One of the most exciting operatic developments of the times is the rediscovery of Handel's operas, and there have been few such bright, inventive productions as the one of "Ariodante" that opened here Monday night at the Spoleto Festival USA -- it should influence how other Handel operas are done in this country.
In one of those oddities of history that make no sense, all 36 of Handel's operas that once dominated the London stage pretty much fell out of circulation for more than two centuries. This happened even though anyone who can read a score could look and tell that they are just as full of musical glories as the omnipresent Handel oratorios.
One thing that has been quickly learned in the revival is that these operas are awfully tricky to do -- and that does not refer just to the often-cited absence from our scene of the pyrotechnically brilliant castrati.
Monday night's staging of one of the finest Handel operas -- a marvelous creation by any measure -- was by the Concert Royal and the New York Baroque Dance Company. They did it the hard way -- Handel's way.
Painstaking attention has been given to the exigencies of Baroque style. The seven lead singers -- every single one in a grueling bravura role -- appeared faultlessly schooled in Baroque ornamentation. The orchestra, under Baroque authority James Richman, glowed with the sweet, unforced timbres of period instruments. The lengthy dance interludes that come at the ends of each of the three acts, imaginatively choreographed by stage director Catherine Turocy, impeccably adhered to the discreet proprieties of pre-ballet Baroque dance, with its symmetry, its ornamental hand gestures, its relaxed feet. The splendid sets of Jeffrey Schneider maintained a sense of 18th-century formality, with quite sensitive coloring and lighting.
And, finally, in a touch that only Charleston could provide (in this country, at least), the production unfolded in the cozy confines of a Baroque chamber, the Dock Street Theater (which opened in 1736, the year after "Ariodante" had its premiere at London's Covent Garden).
The Dock Street is the first building used solely for theatrical purposes to be constructed in this country and is believed by some to have been the site of the first performance in America of an opera. With its seating capacity of a little more than 400, it is a jewel of a house.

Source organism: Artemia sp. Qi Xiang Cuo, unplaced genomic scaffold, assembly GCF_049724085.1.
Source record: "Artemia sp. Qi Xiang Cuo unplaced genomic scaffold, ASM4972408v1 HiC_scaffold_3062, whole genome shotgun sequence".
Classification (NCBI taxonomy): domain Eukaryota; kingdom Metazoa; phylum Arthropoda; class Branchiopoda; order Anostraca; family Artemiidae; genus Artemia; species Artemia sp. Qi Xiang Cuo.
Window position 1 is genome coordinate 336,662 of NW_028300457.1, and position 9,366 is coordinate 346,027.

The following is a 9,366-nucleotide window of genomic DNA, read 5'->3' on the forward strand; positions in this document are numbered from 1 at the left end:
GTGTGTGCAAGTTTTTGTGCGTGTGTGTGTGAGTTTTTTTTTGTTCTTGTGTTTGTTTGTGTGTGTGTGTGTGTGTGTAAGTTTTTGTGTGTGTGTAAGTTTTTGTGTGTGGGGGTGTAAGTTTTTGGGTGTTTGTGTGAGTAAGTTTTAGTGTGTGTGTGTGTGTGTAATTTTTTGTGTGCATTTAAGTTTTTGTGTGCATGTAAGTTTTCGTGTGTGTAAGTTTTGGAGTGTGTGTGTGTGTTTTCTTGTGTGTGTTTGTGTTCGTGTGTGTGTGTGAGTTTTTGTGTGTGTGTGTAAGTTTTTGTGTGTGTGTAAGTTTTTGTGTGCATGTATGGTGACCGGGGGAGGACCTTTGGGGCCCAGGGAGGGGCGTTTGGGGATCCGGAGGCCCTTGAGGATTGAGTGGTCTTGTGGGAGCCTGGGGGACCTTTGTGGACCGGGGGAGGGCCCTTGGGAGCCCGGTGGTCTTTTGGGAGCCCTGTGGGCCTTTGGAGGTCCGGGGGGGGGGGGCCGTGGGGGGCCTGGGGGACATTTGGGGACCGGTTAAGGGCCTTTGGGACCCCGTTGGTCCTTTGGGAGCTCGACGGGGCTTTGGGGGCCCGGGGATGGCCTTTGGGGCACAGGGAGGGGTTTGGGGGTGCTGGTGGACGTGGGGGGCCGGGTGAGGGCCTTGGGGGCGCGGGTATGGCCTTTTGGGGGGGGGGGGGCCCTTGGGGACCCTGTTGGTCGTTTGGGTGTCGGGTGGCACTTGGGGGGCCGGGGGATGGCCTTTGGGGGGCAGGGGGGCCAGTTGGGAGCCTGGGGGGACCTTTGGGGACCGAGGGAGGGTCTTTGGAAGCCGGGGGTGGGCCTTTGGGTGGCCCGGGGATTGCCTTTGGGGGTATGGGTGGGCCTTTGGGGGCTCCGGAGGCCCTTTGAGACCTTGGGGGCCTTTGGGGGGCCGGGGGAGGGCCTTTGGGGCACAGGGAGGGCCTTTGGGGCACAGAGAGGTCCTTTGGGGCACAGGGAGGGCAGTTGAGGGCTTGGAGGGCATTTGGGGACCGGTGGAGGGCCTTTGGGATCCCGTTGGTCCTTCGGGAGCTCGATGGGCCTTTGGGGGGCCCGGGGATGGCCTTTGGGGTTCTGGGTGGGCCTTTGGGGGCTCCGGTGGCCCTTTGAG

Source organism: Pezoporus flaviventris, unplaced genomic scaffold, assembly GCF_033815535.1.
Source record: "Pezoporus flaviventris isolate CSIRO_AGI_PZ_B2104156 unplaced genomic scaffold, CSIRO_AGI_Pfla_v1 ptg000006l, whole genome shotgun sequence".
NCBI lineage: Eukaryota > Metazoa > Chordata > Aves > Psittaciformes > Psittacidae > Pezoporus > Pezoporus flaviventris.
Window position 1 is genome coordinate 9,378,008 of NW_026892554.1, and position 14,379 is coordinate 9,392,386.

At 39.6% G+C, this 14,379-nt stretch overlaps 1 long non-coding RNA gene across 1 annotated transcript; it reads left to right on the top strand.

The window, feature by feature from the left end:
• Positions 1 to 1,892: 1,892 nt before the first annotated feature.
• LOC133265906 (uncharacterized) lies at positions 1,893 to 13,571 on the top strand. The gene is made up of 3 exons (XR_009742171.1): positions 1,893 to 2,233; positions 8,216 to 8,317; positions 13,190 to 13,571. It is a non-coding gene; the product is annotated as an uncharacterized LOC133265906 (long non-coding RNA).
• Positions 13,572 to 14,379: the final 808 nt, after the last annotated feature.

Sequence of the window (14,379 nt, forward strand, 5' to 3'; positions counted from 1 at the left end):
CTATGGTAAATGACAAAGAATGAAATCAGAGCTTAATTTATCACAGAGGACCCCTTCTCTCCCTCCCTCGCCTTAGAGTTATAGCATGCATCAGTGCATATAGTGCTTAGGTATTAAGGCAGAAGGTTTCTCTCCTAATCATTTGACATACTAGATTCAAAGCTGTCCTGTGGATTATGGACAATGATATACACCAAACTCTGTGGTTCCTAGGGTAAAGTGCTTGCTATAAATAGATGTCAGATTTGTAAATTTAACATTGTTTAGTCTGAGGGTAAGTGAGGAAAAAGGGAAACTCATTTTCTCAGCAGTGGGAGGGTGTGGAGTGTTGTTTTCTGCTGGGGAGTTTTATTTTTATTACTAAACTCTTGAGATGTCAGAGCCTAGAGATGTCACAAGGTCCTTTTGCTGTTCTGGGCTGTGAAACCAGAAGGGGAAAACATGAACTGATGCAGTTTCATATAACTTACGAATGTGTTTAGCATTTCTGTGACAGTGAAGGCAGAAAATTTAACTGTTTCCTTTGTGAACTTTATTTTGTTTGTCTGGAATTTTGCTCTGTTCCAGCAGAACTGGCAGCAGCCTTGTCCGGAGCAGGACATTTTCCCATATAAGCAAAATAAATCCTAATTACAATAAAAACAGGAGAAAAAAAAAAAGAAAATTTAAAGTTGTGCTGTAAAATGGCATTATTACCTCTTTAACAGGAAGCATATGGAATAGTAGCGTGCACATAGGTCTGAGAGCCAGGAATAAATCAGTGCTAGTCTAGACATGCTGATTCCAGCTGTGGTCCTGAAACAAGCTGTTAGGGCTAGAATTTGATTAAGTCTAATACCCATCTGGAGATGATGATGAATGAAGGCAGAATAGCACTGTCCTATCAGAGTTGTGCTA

The net result of all these factors serves to prove the importance of doing Handel just as authentically as we would do "Der Rosenkavalier." As Richman observes in his program notes: "Far from being difficult or stylized, as it has too often been perceived today, baroque opera was immediately communicative to its audiences, who lavished unheard-of rewards and praises on its greatest exponents." In this sense, it echoes the Washington Opera's worthy "Semele" at the Terrace Theater. But this production took Handel important steps further than the Washington Opera is equipped to go.
The people here certainly picked the right Handel opera on which to lavish all this care. "Ariodante" is free of all those gods, goddesses and sorcerers who often dominate opera of its period. It is a psychological drama about believable characters who coexist in a noble's court. It is about love and its vulnerability to sexual jealousy and ambition for power.
The setting is supposedly the court of the King of Scotland (bass Wilbur Pauley) and the issue is who will marry the princess Ginevra (soprano Julianne Baird) and succeed to the throne. The title character is the good guy (sung here by mezzo-soprano Judith Malafronte) and the jealous cur who would spoil it all is Polinesso, Duke of Albany (mezzo Cynthia Miller). In an uncut version "Ariodante" takes about four hours and has a dazzling profusion of arias and duets -- remarkably varied in dramatic character -- before justice can squeak through at the last moment.
The most brilliant of the roles, and it is sensational, is that of Ariodante. On Monday it also was the most brilliantly sung.
Malafronte had arias of dismaying coloratura difficulty and also ones of noble gravity. Occasionally there was a little roughness, but even then she stayed right on top of the notes. Pitch was excellent, as were rhythm, diction and acting.
Baird's Ginevra was more generalized, but she communicated the altering moods of devotion and melancholy. Miller's Polinesso was menacing in all but the vocal sense, though she managed the final aria with a good deal of power. Ginevra's dubious friend, Dalinda, was sung flamingly by Anne Monoyios. The voice was slender but she handled it with sensitivity. As the king, Pauley showed a fine deep bass. The role of Ariodante's brother, Lurcanio, is negligible dramatically but makes enormous vocal demands, ably met by tenor Jeffrey Thomas. Tenor David Lowe was capable as the royal counselor Odoardo.
There were some last-minute cuts to reduce the playing time, eliminating some repeats and parts of the dances. They did not seem to do great harm. And the one production of this opera that Washington has seen within memory, in the early days of the Kennedy Center, was far more drastically cut and made few nods to stylistic authenticity.
Spoleto's "Ariodante" is long sold out, but the production will be repeated in New York in September.